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Methods of colorectal cancer screening

Tee Hoi Poh
Dr
26 Sep 2018

Stool-based colorectal cancer (CRC) screening should be the preferred method of CRC screening in Malaysia, according to Dato Dr Muhammad Radzi Abu Hassan, the Head of Gastroenterology Services in Ministry of Health, Malaysia, who presented the Malaysian experience on CRC screening at the Annual Scientific Meeting of the Society of Gastroenterology and Hepatology (GUT) 2018 held recently in Penang.

“Even though the endoscopy method of screening has higher positive predictive value and is more reliable,” said Muhammad Radzi. “Stool-based CRC screening, especially the immunochemical faecal occult blood Test (iFOBT), has higher safety, acceptance, and convenience and is more cost effective.” Muhammad Radzi said iFOBT is the preferred method to screen CRC in average risk population—should the iFOBT be positive, then an early endoscopy is necessary; should the iFOBT be negative, then a yearly test should be performed. CRC is the second most common cancer in Malaysia, second to breast cancer. According to The Second Annual Report of the National Cancer Patient Registry—Colorectal Cancer 2008-2013, Malaysia has an age-adjusted incidence rate of 21.32 and a mortality rate of 9.79 per 100,00 population.

His view was supported by Professor Dr April Camilla Roslani, Head of Division of General Surgery & Colorectal Unit, Department of Surgery, Universiti Malaya. April also highlighted that there is a trend of increase in incidence of CRC among the young adults. [JAMA Surg. 2015;150(1)17-22]. She emphasized that based on a local economic evaluation conducted by the Malaysian Health Technology Assessment Section (MaHTAS), Ministry of Health, Malaysia, iFOBT followed by colonoscopy is the most cost-effective screening strategy compared with no screening or colonoscopy alone with an estimated incremental cost-effectiveness ratio of RM9,377.65. [Health Technology Assessment Section (MaHTAS) MDD, Ministry of Health Malaysia. Colorectal Cancer Screening Using Colonoscopy and Economic Evaluation, 2016 (Technology Review) 010/2016].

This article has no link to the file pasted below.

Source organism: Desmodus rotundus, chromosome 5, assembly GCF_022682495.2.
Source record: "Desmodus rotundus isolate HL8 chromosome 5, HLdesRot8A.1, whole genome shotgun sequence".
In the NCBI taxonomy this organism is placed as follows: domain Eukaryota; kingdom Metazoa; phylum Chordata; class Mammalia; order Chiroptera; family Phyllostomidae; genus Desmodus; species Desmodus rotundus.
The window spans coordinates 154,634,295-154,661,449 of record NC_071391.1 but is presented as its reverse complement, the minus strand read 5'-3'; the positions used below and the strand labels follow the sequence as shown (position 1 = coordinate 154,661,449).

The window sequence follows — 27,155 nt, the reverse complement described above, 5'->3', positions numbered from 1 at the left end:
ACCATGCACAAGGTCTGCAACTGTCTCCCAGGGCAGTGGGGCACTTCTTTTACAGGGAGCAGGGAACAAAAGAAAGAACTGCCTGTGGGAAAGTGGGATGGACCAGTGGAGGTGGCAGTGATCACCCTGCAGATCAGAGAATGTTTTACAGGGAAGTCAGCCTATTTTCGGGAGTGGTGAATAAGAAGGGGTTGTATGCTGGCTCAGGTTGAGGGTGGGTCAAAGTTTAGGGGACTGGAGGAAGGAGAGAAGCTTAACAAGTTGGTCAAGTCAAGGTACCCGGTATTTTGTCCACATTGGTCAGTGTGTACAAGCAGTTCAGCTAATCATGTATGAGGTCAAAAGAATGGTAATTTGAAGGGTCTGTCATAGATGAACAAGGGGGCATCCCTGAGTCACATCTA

Debating in favour of endoscopy-based CRC screening in the expert forum, Dr Ooi Choon Jin, Consultant Gastroenterologist, Gleneagles and Farrer Park Medical Centre and Visiting Consultant, IBD Centre, Singapore General Hospital, stated that colonoscopy is the only screening test that combines detection with prevention by polypectomy. “The reduction of mortality was significantly higher in endoscopic screening (sigmoidoscopy 38 percent, colonoscopy >59 percent) as compared to faecal occult blood test (15to 33 percent).”

Professor Dr Rupert Leong, Director of Endoscopy, Head of IBD Services and Professor of Medicine UNSW, University of Sydney, Concord Hospital, Sydney, Australia spoke on the long-term colorectal cancer incidence reduction after a negative colonoscopy. [New Eng J Med 2013;369:12] He also cited the UK experience in sigmoidoscopy with reduction of all CRC incidence, (HR+0.65, 95% CI 0.59-0.71) and all CRC mortality, (HR=0.59, 95% CI 0.49-0.70) [Lancet 2017 doi.org/10.1016/S1470-2045(17)30187-0].

The above debate took place in Expert Forum: Colorectal Cancer Screening in Malaysia & Beyond, Debate on Methods of Screening & Sharing of Experiences, organized by Malaysian Society of Gastroenterology and Hepatology annual scientific meeting, GUT 2018. The topic of the symposium was chosen in conjunction with the recent launch of Malaysian Clinical Practice Guidelines of Colorectal Cancer Management, by the Ministry of Health Malaysia.

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